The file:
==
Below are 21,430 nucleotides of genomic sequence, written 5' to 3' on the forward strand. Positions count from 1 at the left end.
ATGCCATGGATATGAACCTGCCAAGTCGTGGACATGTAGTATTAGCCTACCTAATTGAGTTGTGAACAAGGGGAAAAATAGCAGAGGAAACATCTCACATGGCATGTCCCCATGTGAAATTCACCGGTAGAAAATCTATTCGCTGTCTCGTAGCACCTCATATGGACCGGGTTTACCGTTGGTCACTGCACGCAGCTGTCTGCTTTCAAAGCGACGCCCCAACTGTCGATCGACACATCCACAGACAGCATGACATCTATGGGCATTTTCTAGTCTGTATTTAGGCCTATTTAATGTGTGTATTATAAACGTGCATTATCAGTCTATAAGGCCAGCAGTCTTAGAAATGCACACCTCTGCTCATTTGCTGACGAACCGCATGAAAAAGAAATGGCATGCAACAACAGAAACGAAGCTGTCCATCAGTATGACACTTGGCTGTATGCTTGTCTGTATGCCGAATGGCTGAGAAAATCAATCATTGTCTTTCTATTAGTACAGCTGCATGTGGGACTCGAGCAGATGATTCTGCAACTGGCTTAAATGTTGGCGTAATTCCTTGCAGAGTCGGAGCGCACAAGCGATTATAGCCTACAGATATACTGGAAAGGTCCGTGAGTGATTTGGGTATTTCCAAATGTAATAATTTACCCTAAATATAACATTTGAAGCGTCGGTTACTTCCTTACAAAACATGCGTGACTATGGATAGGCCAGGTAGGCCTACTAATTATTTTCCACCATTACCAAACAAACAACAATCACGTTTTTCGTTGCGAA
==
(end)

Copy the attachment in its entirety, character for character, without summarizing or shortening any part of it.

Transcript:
Below are 21,430 nucleotides of genomic sequence, written 5' to 3' on the forward strand. Positions count from 1 at the left end.
ATGCCATGGATATGAACCTGCCAAGTCGTGGACATGTAGTATTAGCCTACCTAATTGAGTTGTGAACAAGGGGAAAAATAGCAGAGGAAACATCTCACATGGCATGTCCCCATGTGAAATTCACCGGTAGAAAATCTATTCGCTGTCTCGTAGCACCTCATATGGACCGGGTTTACCGTTGGTCACTGCACGCAGCTGTCTGCTTTCAAAGCGACGCCCCAACTGTCGATCGACACATCCACAGACAGCATGACATCTATGGGCATTTTCTAGTCTGTATTTAGGCCTATTTAATGTGTGTATTATAAACGTGCATTATCAGTCTATAAGGCCAGCAGTCTTAGAAATGCACACCTCTGCTCATTTGCTGACGAACCGCATGAAAAAGAAATGGCATGCAACAACAGAAACGAAGCTGTCCATCAGTATGACACTTGGCTGTATGCTTGTCTGTATGCCGAATGGCTGAGAAAATCAATCATTGTCTTTCTATTAGTACAGCTGCATGTGGGACTCGAGCAGATGATTCTGCAACTGGCTTAAATGTTGGCGTAATTCCTTGCAGAGTCGGAGCGCACAAGCGATTATAGCCTACAGATATACTGGAAAGGTCCGTGAGTGATTTGGGTATTTCCAAATGTAATAATTTACCCTAAATATAACATTTGAAGCGTCGGTTACTTCCTTACAAAACATGCGTGACTATGGATAGGCCAGGTAGGCCTACTAATTATTTTCCACCATTACCAAACAAACAACAATCACGTTTTTCGTTGCGAA